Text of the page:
Your vision, what could be more important?

Dr. Heeney strongly supports Canadian Association of Optometrists in their efforts to make eye protection manadatory for hockey players.

For more information about eye protection solutions for all sports including hockey, football, basketball, skiing, racquet sports, please contact Dr. Heeney to make an appointment to find out what is available for you to protect your eyes and your vision.

Related Links

Splurge: Julie Nadalin from Iodine

Julie Nadalin, owner of the fabulous Iodine and Arsenic (867 Queen West, 416-681-0557) was featured in the November 27, 2003 issue of Now Toronto. Julia was featured wearing a great pair of shades from our office.

Iodine and Arsenic has herbal remedies and ointments, bath and shower gels in orange, and rosemary, lavender and lemongrass, facial cleansers and serums, aromatherapy and perfumes, plus leather bags and wallets. When you are down on Queen West, please stop in and say "hello" to Julie.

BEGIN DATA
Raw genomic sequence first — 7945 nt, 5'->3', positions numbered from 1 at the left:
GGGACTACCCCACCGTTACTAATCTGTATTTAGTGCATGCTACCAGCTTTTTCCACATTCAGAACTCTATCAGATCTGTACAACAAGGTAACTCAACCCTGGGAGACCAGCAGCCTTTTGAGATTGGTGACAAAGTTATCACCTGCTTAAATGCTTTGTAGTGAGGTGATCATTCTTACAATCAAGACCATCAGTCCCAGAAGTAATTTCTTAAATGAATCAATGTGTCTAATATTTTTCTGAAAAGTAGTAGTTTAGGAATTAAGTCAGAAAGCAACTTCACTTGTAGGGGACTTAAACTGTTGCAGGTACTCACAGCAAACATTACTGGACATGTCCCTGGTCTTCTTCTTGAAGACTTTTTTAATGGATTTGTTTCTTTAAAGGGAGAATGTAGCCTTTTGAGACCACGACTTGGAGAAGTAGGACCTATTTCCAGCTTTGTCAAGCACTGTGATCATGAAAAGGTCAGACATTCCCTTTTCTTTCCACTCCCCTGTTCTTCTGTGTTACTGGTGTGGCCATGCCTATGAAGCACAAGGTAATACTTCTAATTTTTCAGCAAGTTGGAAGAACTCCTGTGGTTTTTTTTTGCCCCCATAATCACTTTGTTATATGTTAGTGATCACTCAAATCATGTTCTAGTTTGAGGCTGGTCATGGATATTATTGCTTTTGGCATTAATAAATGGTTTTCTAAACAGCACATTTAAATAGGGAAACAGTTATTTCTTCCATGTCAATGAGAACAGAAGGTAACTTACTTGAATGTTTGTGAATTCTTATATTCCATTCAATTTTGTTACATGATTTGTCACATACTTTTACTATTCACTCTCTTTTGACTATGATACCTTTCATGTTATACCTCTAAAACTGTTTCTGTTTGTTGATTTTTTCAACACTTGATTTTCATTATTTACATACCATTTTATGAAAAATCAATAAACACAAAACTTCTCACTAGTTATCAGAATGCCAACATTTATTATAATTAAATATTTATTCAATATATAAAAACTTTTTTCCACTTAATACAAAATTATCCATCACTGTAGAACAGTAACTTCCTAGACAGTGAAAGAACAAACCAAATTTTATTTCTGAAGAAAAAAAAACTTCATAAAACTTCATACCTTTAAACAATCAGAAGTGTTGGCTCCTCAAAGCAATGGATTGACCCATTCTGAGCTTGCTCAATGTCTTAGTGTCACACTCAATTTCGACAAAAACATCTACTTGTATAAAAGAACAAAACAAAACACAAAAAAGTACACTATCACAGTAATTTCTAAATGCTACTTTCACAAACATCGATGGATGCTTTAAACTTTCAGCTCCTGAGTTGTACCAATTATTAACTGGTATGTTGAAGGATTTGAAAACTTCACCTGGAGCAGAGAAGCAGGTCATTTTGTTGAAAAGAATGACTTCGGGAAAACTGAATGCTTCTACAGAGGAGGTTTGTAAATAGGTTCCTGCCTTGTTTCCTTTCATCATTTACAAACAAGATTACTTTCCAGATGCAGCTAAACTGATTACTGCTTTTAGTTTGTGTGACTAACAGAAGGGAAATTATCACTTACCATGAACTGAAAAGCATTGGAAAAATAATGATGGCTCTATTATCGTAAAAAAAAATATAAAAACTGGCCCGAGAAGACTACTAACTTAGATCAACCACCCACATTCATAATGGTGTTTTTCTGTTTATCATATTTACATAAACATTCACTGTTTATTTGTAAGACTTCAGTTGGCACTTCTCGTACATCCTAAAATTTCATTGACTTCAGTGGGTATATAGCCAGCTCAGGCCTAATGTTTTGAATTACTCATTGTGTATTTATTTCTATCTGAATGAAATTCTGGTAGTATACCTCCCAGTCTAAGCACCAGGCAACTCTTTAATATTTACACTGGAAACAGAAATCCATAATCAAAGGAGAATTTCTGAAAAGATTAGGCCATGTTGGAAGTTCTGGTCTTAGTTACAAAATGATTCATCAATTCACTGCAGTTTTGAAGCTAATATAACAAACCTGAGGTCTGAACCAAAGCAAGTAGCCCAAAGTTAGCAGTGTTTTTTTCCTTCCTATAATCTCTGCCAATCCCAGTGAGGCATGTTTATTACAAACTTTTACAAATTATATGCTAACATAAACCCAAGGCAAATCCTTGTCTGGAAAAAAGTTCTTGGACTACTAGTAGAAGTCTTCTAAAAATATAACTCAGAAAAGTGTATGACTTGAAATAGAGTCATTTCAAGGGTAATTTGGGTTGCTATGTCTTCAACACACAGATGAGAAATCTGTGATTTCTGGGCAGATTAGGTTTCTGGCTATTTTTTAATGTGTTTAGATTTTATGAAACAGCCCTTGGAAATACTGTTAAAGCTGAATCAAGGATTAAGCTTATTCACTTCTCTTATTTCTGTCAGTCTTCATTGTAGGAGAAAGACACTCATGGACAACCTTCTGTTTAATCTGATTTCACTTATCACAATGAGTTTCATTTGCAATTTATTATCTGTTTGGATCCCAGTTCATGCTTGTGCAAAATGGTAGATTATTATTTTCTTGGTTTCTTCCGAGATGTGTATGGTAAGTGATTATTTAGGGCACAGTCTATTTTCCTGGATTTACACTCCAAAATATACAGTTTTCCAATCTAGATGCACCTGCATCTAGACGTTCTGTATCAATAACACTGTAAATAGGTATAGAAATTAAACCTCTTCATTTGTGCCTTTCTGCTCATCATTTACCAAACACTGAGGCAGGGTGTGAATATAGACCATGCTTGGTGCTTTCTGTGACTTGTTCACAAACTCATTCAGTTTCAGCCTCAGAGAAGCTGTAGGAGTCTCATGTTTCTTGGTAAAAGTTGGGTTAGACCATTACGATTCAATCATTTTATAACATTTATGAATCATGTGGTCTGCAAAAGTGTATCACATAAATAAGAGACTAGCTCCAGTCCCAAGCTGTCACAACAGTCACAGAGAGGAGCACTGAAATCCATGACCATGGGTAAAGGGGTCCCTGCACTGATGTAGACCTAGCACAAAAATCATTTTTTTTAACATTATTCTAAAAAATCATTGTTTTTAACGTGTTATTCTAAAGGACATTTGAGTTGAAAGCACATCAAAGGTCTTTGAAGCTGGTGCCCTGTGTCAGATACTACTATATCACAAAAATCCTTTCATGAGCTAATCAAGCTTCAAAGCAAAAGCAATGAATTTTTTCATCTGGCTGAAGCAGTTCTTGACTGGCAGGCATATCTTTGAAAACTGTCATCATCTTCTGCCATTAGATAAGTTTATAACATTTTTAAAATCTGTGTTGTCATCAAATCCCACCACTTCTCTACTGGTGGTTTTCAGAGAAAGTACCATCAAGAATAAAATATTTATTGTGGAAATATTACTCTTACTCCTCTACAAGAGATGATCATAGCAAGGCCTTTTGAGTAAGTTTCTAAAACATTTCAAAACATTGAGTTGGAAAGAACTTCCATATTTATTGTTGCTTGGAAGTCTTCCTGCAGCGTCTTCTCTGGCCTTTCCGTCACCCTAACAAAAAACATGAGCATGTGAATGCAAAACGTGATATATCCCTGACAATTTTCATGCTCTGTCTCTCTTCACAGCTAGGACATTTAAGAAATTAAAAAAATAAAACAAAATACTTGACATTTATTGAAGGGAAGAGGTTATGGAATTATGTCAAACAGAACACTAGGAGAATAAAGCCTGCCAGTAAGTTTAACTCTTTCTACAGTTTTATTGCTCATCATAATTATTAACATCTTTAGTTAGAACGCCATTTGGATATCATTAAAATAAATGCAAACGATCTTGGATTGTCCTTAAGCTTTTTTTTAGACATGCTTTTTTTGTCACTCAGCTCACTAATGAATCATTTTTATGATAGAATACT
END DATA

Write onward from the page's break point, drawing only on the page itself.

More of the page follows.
For fabulous sunglasses of your own, stop by 25 Brant Street and ask Tanya about what you should wear to the Film Festival.

Substance and Style: New Sunglasses

Motorola and Frog Design have designed one of the Coolest Inventions of 2003 with their Offspring Wearable prototypes. The sunglasses are expected to be available in 2006 and contain a digital camera, and a display for accessing your email or the Web. They also have an ear-piece that pops out of the side of the glasses, a wrist watch and a PDA.

Related Links and Information

Sunglasses that record everything

Gizmodo links to a BBC story about researcher at HP who have prototyped a pair of sunglasses with a digital camera embedded into them. The camera constantly takes pictures of everything the wearer sees through out the day, though it does have an off-switch for those private moments. The HP sunglasses appear to be an evolution of the technology designed and worn by Steve Mann at MIT and now at the University of Toronto. The HP sunglasses capture additional meta-data to help classify and organize the images.